Myclimate helps you make calculations like these for a variety of transportation options, from flights to foot travel to cruises. The site also prompted me to choose which carbon-combatting program I wanted to support; I chose to contribute to helping small-scale farmers in Nicaragua with native species reforestation. My flight had a footprint of .591 t and cost 16 USD to offset. 

Two things that are important to examine in looking for the most valuable carbon offsets are whether its an effective method of carbon reduction and whether it’s an additional effort that goes above and beyond what’s already being done. Unfortunately, regardless of the program you choose, it’s very hard to gauge whether a method of carbon reduction is additional, meaning that the actions you’re contributing to would not have been taken without your purchase of carbon credits. is one carbon offsetting organization with stringent guidelines for the programs they endorse, and robust information about their vetting process. Not only do they require reductions to be ‘real, additional, and permanent,’ each offsetting program must also contribute to three SDG’s, or sustainable development goals. Interested travelers can browse their projects and view detailed reports on topics like safe water access in Rwanda, low smoke stoves in Darfur, and more.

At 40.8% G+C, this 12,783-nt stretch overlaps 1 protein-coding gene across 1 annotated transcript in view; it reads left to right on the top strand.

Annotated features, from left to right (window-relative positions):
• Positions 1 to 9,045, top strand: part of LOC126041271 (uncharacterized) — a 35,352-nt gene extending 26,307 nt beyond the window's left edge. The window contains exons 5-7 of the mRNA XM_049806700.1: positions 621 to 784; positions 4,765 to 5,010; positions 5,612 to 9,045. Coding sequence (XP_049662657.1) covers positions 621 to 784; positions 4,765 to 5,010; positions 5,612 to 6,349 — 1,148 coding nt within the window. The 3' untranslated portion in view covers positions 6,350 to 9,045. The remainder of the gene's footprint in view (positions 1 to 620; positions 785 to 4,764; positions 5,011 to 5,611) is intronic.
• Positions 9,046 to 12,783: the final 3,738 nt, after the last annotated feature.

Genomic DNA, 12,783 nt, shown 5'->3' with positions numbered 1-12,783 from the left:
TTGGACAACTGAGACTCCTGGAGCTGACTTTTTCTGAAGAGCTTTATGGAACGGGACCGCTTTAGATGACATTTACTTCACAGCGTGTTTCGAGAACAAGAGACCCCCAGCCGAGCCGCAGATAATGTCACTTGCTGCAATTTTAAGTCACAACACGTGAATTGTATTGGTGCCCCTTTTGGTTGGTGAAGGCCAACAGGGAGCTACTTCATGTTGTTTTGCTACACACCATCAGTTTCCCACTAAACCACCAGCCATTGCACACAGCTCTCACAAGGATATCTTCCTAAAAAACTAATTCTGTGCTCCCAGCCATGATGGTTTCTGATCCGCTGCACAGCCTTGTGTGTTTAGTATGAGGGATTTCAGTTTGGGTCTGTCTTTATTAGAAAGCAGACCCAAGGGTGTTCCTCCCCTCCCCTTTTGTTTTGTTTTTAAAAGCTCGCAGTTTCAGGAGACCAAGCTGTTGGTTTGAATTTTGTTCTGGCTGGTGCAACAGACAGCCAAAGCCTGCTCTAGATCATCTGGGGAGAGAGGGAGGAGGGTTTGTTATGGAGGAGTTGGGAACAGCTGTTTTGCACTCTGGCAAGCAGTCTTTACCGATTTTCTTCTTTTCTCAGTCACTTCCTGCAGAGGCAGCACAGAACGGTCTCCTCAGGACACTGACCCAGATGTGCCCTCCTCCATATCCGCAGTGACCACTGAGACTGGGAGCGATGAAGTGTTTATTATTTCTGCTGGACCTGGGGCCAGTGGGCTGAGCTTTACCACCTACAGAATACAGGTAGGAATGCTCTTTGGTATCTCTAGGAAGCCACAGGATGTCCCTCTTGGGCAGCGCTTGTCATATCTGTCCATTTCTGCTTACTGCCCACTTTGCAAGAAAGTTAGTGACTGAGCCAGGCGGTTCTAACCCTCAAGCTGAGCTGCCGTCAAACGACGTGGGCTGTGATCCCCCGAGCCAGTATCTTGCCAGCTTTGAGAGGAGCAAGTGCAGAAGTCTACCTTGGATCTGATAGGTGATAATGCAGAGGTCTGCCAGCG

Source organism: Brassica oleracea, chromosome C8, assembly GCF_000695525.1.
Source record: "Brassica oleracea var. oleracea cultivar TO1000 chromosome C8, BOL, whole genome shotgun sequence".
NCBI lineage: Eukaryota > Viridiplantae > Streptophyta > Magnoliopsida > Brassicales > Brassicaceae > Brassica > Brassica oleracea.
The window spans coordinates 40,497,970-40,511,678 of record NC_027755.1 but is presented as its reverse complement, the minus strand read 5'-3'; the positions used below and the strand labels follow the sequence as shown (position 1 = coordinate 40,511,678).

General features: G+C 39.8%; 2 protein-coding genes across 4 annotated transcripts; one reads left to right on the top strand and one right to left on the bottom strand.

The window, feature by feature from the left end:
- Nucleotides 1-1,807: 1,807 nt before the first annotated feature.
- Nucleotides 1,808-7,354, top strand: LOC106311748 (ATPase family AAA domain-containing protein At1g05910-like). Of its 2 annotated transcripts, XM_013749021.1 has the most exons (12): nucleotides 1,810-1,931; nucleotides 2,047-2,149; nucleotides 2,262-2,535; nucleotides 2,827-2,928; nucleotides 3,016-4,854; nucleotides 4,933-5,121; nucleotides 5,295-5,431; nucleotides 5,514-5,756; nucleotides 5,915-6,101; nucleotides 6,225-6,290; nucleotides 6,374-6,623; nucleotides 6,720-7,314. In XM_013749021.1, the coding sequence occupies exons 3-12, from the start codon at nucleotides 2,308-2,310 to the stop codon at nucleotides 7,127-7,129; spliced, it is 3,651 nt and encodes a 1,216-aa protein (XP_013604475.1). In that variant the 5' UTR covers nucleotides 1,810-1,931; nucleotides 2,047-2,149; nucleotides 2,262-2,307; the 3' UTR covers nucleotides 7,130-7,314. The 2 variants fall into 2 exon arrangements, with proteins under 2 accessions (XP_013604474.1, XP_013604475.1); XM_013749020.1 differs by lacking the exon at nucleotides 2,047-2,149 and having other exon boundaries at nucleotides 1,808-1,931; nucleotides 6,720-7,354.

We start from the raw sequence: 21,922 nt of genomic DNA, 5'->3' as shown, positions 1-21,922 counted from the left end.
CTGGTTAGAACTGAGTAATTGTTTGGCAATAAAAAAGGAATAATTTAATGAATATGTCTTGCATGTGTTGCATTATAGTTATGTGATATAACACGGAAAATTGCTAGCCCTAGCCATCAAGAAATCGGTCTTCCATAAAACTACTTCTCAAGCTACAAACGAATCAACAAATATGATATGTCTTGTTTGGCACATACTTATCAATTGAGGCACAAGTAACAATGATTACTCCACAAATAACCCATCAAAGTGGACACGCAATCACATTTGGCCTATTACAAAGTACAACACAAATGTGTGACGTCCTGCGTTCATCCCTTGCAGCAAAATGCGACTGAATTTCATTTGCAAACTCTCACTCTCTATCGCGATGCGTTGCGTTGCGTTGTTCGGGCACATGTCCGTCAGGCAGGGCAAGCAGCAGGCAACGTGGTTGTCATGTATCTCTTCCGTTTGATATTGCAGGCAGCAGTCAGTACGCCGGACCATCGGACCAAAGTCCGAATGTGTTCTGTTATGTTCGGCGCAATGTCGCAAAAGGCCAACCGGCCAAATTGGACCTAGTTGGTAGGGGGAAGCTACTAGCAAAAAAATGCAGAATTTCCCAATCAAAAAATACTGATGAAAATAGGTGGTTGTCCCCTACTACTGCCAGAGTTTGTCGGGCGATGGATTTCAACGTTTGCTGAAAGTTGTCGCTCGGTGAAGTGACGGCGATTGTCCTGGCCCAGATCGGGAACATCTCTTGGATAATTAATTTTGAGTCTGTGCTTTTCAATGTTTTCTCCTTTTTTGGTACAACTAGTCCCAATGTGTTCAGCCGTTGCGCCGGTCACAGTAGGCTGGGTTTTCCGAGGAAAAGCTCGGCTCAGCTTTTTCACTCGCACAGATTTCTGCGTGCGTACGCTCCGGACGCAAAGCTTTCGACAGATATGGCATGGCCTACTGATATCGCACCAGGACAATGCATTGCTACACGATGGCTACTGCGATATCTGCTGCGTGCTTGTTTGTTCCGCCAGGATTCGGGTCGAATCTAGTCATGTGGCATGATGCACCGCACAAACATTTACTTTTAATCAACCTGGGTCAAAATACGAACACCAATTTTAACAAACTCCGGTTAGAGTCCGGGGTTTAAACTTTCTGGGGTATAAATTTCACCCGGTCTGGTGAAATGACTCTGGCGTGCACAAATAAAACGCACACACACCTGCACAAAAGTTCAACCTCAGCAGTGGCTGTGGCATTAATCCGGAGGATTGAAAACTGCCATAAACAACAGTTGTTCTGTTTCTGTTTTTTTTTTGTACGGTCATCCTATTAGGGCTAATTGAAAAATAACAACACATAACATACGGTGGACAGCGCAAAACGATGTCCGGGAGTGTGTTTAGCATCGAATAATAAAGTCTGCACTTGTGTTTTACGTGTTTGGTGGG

The 1903 Wright Flyer, the world's first airplane, on display at the Smithsonian's National Air and Space Museum in Washington, DC. It is made of light-colored wood slats with white material covering the wings. A mannequin lays belly-down on the plane as if about to take off.
The 1903 Wright Flyer, the world's first airplane, on display at the Smithsonian's National Air and Space Museum in Washington, DC. © Tim Sloan via Getty Images

Bret Love, co-founder of the sustainable travel blog Green Global Travel, recommends The Nature Conservancy’s carbon offset program. 

‘They’re a top-rated environmental NGO with a long track record of conservation,’ says Love. ‘In addition to planting forest they also focus on protecting existing forests, rivers, and wetlands as well as working directly with local communities on conservation projects. So many other carbon offset programs only plant trees, which is just a small percentage of the work that needs to be done to fight climate change.’ 

One red flag that might concern would-be purchasers of carbon offset is how cheap it is to offset. With all of the doom and gloom surrounding carbon emissions, how is my $16 really enough to cover a flight that some might shame me for

Currently, carbon offsets are very inexpensive because there are lots of very low-cost ways to offset carbon footprints. But as more people buy into carbon offsetting, those ‘low hanging fruit’ projects will be used up and the cost will slowly rise to fund bigger, more ambitious projects. That’s a good thing. 

Ultimately, there are a lot of unknowns when it comes to offsetting carbon. No matter how advanced and trustworthy the program, we save more time and resources in the fight against climate change by reducing our footprint first, and offsetting second. 

The Wright brothers changed the way we reach different people and places, making them all seem closer and more connected. This holiday season, and for as long as people travel from one place to the next, it’s up to each of us to choose our own ways to keep fighting for the world the pioneers of modern air travel helped open up.